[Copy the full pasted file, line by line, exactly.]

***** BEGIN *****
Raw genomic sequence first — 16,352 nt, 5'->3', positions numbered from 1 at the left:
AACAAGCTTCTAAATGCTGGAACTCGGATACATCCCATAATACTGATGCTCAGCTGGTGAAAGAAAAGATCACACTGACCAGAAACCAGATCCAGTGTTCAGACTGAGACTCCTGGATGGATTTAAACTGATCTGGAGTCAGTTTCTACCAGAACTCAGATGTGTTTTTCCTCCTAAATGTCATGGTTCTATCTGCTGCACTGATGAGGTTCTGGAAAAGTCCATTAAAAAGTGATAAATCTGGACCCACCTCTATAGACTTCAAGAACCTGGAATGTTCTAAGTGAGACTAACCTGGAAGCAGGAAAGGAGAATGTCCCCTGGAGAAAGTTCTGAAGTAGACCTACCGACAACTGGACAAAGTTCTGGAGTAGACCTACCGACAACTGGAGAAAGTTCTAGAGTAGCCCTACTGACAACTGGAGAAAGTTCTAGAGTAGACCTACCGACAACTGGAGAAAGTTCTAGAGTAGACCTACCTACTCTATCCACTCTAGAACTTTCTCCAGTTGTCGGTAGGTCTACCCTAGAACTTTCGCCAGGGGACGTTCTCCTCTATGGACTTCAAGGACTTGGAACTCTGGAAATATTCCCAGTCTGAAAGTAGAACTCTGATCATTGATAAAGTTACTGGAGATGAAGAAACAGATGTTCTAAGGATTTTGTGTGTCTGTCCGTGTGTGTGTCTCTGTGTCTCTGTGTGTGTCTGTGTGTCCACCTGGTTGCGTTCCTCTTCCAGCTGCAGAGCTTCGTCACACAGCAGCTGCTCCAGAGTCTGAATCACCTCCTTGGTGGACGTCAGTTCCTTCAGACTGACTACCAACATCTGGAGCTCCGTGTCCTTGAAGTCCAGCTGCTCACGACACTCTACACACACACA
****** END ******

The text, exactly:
Raw genomic sequence first — 16,352 nt, 5'->3', positions numbered from 1 at the left:
AACAAGCTTCTAAATGCTGGAACTCGGATACATCCCATAATACTGATGCTCAGCTGGTGAAAGAAAAGATCACACTGACCAGAAACCAGATCCAGTGTTCAGACTGAGACTCCTGGATGGATTTAAACTGATCTGGAGTCAGTTTCTACCAGAACTCAGATGTGTTTTTCCTCCTAAATGTCATGGTTCTATCTGCTGCACTGATGAGGTTCTGGAAAAGTCCATTAAAAAGTGATAAATCTGGACCCACCTCTATAGACTTCAAGAACCTGGAATGTTCTAAGTGAGACTAACCTGGAAGCAGGAAAGGAGAATGTCCCCTGGAGAAAGTTCTGAAGTAGACCTACCGACAACTGGACAAAGTTCTGGAGTAGACCTACCGACAACTGGAGAAAGTTCTAGAGTAGCCCTACTGACAACTGGAGAAAGTTCTAGAGTAGACCTACCGACAACTGGAGAAAGTTCTAGAGTAGACCTACCTACTCTATCCACTCTAGAACTTTCTCCAGTTGTCGGTAGGTCTACCCTAGAACTTTCGCCAGGGGACGTTCTCCTCTATGGACTTCAAGGACTTGGAACTCTGGAAATATTCCCAGTCTGAAAGTAGAACTCTGATCATTGATAAAGTTACTGGAGATGAAGAAACAGATGTTCTAAGGATTTTGTGTGTCTGTCCGTGTGTGTGTCTCTGTGTCTCTGTGTGTGTCTGTGTGTCCACCTGGTTGCGTTCCTCTTCCAGCTGCAGAGCTTCGTCACACAGCAGCTGCTCCAGAGTCTGAATCACCTCCTTGGTGGACGTCAGTTCCTTCAGACTGACTACCAACATCTGGAGCTCCGTGTCCTTGAAGTCCAGCTGCTCACGACACTCTACACACACACA